Macaroni at Six, Yes?
Macaroni. Ah, the sound of the word: macaroni. Even mispronounced and garbled as it was, hearing those syllables positively made my mouth water. A hot meal of pasta and cheese: the thought was pretty exciting. I’d recently arrived at 5200 meters, but the altitude wasn’t bothering me; I had a rip-roaring appetite and Adam, our local cook, had suggested a meal of macaroni. After what seemed an eternity of hungry waiting, a small figure standing next to the orange dome tent on the horizon erupted in arm waving and shouting. Dinner time. Inside the tent a large pot of oily pasta noodles balanced precariously atop a pathetic propane stove frozen into the icy glacier. Instead of a cheese sauce, the occasional black fleck could be seen amongst the noodles in the pot. Clearly, our cooks weren’t too careful when washing the dishes and the burnt remains of yesterday’s dinner were now a part of lunch.
In the ensuing days, things got worse. The breakfast menu stayed the same day after day: flat bread that looked and tasted like a wooden cutting board, fake Nutella and “Joker” brand olives drowning in half-congealed oil. The day’s two remaining meals were macaroni, actually just pasta noodles, and soup. Soup was by far the worst meal. I believe I have reverse engineered the concoction. Add a handful of poppy seed-sized bread crumbs, a tablespoon of ketchup, the contents of yesterday’s chai tea bag and a squirt of lemon juice to a large pot of water. Congratulations, you now have soup.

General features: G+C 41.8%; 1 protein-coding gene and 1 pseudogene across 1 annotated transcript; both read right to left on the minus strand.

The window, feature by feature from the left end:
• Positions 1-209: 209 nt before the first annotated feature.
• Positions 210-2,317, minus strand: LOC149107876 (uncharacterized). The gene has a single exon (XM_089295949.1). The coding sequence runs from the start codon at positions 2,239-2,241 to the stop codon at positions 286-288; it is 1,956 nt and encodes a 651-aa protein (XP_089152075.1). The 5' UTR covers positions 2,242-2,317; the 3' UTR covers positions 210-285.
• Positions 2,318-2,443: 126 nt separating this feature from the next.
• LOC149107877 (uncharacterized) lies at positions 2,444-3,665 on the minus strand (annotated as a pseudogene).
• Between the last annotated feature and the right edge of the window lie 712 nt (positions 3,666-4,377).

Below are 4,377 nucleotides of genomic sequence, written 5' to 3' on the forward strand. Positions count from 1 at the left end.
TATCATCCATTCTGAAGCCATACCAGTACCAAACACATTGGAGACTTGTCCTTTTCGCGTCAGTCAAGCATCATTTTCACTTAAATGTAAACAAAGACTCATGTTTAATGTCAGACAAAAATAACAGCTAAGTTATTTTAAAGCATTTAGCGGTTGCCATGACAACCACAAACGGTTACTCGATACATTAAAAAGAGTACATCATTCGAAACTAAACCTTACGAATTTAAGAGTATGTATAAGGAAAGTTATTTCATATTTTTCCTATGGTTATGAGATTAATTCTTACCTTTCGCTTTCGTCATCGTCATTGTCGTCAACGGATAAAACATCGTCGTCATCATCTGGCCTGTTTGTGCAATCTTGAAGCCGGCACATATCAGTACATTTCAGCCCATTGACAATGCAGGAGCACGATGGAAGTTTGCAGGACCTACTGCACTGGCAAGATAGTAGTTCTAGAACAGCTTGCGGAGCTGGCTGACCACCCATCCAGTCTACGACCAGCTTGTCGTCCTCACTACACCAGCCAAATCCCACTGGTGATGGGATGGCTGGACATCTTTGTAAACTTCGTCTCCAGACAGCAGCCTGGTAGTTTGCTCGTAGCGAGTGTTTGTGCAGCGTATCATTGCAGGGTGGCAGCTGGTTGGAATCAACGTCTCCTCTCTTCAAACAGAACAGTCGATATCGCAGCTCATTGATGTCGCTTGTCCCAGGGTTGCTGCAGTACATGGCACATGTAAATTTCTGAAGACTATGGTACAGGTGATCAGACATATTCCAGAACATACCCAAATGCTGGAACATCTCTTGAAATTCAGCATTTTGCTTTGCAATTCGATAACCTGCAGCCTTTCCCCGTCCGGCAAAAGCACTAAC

Bad dinners had started six days earlier at 3200 meter camp. While taste certainly posed a problem, the main difficulty was that the cooks only served carbohydrates. Pasta noodles, potatoes, bread, rice and tea with lots of sugar made up the menu. Occasionally we’d be rewarded with a shred of chicken clinging tenaciously to a gnarly bone. Meal quality seemed inversely proportional to the altitude. The fried potatoes hadn’t been so bad at 3200, but didn’t cook properly at 4200. The porters wouldn’t even bring potatoes to high camp, because they took too long to cook. Considering that we were trying to climb a 5200 meter tall mountain and live on the top for weeks on end, the carbohydrate diet simply wouldn’t do. Meals were fine and dandy, but what we really needed was nutrition.
For this, I relied on my secret stash. A red rucksack lived in the corner of my tent, conveniently hidden beneath a down jacket. Forcing down 800 ml of nutrition free ketchup and breadcrumb soup proved harrowing day after day, and I’d come to my tent and try to recover from the meal, dipping into the secret goodies inside. Calculating how long we’d have to endure summit food, I rationed my limited supply of Hammer Nutrition’s Recovery Bars, the protein-rich cure for bad meals.
If bad food wasn’t problem enough, my previous mountaineering experience has taught me to stay away from solid food while I’m on the trail. On the first few mountaineering trips, this meant I either climbed hungry, which made me feel sick, or ate during the climb and consequently felt queasy. Fortunately, I discovered Hammer Nutrition’s products. When local cooks started serving us mediocre food at the 3200 camp, I’d realized my stash of Hammer would play an important role in getting up the next 2000 meters of mountain.